Michelle Williams is interviewed in February’s GQ, complete with photos by Michael Thompson which are certainly Monroe-inspired.
‘What is so impressive about Williams’s performance as Marilyn Monroe is everything that it is not. Every legendary aspect of Monroe’s that you’d expect is in there somewhere—the vulnerability, the flirtatiousness, the slapstick, the desperation, the oozing sexuality, the wounded fragility, the chronic insecurity—but rather than being overtly played, these are hidden away where they should be, inside a character who Williams manages the near impossible feat of convincing us might once have been an actual human being. The best advice she got before filming began, advice clearly taken, came after she had approached Philip Seymour Hoffman (whom she had appeared with in Synecdoche, New York) and told him, “I’ve committed to this awful thing of playing Marilyn Monroe.” “His advice,” she says, “was: ‘If there’s even a whiff of the icon, things get much less interesting.'”‘
A photo from Michelle’s earlier session with Brigitte Lacombe is on the cover of German Voguethis month. I think Lacombe’s work is closer to the Marilyn of 1956, though Thompson definitely brings out Williams’ sultry side.
Film-maker Joseph Lally (The Murder of Jean Seberg) argues that the many representations of Marilyn – in film and literature – can never match the original:
“The greater reality of Monroe was her talent, otherwise she be just another sad case, or one of many starlets. The soul of Monroe is in performance: that combination of comic timing, vulnerability as well as strength, and her precise body language, a grammar yet to be duplicated.”
Underlying Lally’s point about the latest wave of Marilyn mania, The Smoking Jacket features a montage of 13 celebrities in 81 Monroe-inspired poses. (In my opinion, the most appealing work comes from models who may not resemble MM exactly , but have clearly studied her essence while retaining their own.)
TrendHunter looks at Brigitte Lacombe’s portraits of Michelle Williams as Marilyn (in my view, more succesful than the movie she starred in.)
‘“Michelle was as close as you can get to becoming Marilyn; aware of my presence, but really in Marilyn’s world,” says the photographer who has worked on films with Martin Scorsese, Spike Jonze and Quentin Tarantino. “I was there for the very last scene on the very last night of filming, in this tiny pub just outside of London,” says Lacombe. “It was very intense and taut, [the crew was] almost delirious with fatigue—it was a smokey, crowded and elated atmosphere.”’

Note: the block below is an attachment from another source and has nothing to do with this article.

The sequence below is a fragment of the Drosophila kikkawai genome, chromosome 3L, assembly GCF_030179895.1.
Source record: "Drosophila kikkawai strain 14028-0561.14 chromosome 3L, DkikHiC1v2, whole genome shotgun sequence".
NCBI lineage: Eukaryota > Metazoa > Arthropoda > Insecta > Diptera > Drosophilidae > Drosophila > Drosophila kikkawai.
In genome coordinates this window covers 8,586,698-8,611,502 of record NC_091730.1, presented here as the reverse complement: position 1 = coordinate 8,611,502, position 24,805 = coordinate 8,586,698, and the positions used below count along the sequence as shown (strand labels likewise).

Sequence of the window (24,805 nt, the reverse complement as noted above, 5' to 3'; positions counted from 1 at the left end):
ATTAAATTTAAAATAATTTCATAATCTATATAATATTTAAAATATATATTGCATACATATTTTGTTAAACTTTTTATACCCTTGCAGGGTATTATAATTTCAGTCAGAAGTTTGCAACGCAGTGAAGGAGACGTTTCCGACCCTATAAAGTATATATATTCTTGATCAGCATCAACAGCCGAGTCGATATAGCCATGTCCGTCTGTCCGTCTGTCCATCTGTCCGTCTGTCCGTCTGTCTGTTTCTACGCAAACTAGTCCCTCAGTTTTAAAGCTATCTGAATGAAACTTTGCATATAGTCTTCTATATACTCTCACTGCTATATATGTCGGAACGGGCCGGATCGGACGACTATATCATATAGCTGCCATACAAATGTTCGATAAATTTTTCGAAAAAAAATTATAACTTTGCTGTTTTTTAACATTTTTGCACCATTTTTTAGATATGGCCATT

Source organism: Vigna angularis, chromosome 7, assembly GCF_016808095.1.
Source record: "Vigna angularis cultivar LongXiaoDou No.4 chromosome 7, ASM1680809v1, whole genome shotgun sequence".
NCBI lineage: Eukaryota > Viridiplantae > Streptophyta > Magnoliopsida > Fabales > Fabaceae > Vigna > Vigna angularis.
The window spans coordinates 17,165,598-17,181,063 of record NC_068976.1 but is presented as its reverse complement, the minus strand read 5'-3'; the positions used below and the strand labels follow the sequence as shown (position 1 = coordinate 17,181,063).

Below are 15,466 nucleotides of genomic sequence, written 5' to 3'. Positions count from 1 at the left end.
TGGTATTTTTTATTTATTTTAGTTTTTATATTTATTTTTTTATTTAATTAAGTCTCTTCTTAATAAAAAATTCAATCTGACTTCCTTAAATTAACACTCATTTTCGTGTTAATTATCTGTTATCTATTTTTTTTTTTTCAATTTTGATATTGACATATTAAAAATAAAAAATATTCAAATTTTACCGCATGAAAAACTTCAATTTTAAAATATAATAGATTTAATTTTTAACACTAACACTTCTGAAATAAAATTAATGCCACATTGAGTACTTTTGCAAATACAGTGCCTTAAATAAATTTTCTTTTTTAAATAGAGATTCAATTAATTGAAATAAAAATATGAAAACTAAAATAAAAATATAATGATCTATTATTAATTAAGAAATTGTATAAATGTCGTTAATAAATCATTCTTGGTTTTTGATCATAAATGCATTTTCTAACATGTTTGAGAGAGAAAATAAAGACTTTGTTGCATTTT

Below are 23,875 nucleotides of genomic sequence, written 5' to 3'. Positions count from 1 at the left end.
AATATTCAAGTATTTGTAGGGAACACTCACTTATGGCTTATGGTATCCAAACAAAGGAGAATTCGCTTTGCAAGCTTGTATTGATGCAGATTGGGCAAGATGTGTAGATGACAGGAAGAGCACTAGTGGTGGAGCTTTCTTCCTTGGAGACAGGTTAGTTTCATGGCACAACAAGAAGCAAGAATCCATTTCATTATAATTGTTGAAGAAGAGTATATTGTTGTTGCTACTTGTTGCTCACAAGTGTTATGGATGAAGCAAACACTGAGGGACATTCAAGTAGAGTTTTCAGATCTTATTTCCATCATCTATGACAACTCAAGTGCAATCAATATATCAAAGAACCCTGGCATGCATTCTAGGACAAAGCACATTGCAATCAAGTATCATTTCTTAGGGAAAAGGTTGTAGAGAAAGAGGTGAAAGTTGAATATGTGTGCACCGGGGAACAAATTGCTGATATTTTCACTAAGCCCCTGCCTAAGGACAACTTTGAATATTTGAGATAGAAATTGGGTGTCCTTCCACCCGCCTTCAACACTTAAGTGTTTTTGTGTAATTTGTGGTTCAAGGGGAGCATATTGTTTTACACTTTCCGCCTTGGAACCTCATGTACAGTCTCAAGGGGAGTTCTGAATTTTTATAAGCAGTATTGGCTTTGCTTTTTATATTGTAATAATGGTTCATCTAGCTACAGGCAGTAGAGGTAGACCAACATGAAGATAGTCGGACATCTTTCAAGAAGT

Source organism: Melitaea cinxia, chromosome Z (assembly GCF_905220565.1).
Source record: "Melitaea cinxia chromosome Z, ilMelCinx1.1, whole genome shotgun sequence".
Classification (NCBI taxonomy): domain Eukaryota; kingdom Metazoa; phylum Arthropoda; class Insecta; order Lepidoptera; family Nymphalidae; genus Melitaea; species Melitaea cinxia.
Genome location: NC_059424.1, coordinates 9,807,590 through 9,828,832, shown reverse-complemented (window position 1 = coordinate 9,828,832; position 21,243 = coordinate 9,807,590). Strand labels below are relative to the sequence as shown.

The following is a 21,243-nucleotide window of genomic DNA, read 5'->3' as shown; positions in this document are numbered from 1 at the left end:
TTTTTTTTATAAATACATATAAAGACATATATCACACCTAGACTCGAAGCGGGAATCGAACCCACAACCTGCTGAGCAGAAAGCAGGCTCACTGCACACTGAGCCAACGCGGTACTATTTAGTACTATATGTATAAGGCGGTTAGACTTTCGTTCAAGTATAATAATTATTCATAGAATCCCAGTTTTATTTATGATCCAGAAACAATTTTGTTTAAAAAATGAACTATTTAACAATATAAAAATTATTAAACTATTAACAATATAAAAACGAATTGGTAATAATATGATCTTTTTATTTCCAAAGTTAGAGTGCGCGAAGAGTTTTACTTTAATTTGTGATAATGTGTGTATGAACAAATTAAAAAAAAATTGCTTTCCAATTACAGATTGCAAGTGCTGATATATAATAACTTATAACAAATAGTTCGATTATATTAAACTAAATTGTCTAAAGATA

Leading US film critic Leonard Maltin gives My Week With Marilyn a positive review, citing Michelle Williams’ performance as its real highlight. The movie opens in the US later today, and in the UK on Friday.
“If we can believe Williams as the famous sex symbol, we can begin to accept her as the real woman off-camera. What she achieves isn’t mimicry but an absorption of the character that is both persuasive and appealing. It’s easy to see how she manipulated the people around her, whether deliberately or not….’My Week With Marilyn’ isn’t revelatory in any way, but its credibility on every level makes it highly entertaining, like reading a juicy show-business book filled with backstage gossip. Michelle Williams deserves all the accolades she’s been receiving, because without her there’s no movie. She convinces us that she is that ravishing, impossible, heartbreaking figure we’ve all read so much about.”
Meanwhile, footage from Michelle’s photoshoot with Brigitte Lacombe has surfaced via the New York Times.
Michelle Williams has been talking about her performance in My Week With Marilyn. She told Newsweek, “I knew all the stuff that was written in Arthur [Miller’s] journal. I knew what she read. This man was going to save her; this man was going to give her the family she never had. Her vision of the world got reinforced again. There it goes: Everyone will abandon me. That’s such a devastating point of view.”
Michelle also graces the cover of December’s Elle (UK edition, out tomorrow.) Of Marilyn’s style, she says, “Something I really appreciated about her is what a simple dresser she was. She’s really, in her personal life, completely unadorned. Everything that she wore looked like she could take her shoes off and run through a field. And I like that.”
Of the private Marilyn, Michelle explains, “I had always been more interested in the private Marilyn, and the unguarded Marilyn. Even as a young girl, my primary concern wasn’t with this larger than life personality smiling back from the wall but with what was going on underneath.”